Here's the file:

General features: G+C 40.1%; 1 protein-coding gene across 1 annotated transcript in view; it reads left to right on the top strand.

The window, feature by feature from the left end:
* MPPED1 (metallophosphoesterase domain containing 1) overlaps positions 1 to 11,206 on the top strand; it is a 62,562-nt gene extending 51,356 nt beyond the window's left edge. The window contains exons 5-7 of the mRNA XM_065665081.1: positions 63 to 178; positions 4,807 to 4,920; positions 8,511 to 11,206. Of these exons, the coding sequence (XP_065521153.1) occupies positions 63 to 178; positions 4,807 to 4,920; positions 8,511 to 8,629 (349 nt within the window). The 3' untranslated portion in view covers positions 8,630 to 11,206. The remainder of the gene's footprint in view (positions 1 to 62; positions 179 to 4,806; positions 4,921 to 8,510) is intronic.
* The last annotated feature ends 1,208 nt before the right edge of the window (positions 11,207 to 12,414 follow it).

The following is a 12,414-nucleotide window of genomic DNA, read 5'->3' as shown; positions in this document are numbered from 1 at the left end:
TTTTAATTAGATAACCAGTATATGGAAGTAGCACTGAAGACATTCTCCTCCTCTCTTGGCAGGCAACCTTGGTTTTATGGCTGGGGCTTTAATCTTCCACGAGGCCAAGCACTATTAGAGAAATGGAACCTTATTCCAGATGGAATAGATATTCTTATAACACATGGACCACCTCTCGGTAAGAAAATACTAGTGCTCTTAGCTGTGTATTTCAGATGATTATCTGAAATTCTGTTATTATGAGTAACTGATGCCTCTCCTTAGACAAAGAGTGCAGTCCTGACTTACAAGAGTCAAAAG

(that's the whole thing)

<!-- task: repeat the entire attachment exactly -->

General features: G+C 40.1%; 1 protein-coding gene across 1 annotated transcript in view; it reads left to right on the top strand.

The window, feature by feature from the left end:
* MPPED1 (metallophosphoesterase domain containing 1) overlaps positions 1 to 11,206 on the top strand; it is a 62,562-nt gene extending 51,356 nt beyond the window's left edge. The window contains exons 5-7 of the mRNA XM_065665081.1: positions 63 to 178; positions 4,807 to 4,920; positions 8,511 to 11,206. Of these exons, the coding sequence (XP_065521153.1) occupies positions 63 to 178; positions 4,807 to 4,920; positions 8,511 to 8,629 (349 nt within the window). The 3' untranslated portion in view covers positions 8,630 to 11,206. The remainder of the gene's footprint in view (positions 1 to 62; positions 179 to 4,806; positions 4,921 to 8,510) is intronic.
* The last annotated feature ends 1,208 nt before the right edge of the window (positions 11,207 to 12,414 follow it).

The following is a 12,414-nucleotide window of genomic DNA, read 5'->3' as shown; positions in this document are numbered from 1 at the left end:
TTTTAATTAGATAACCAGTATATGGAAGTAGCACTGAAGACATTCTCCTCCTCTCTTGGCAGGCAACCTTGGTTTTATGGCTGGGGCTTTAATCTTCCACGAGGCCAAGCACTATTAGAGAAATGGAACCTTATTCCAGATGGAATAGATATTCTTATAACACATGGACCACCTCTCGGTAAGAAAATACTAGTGCTCTTAGCTGTGTATTTCAGATGATTATCTGAAATTCTGTTATTATGAGTAACTGATGCCTCTCCTTAGACAAAGAGTGCAGTCCTGACTTACAAGAGTCAAAAG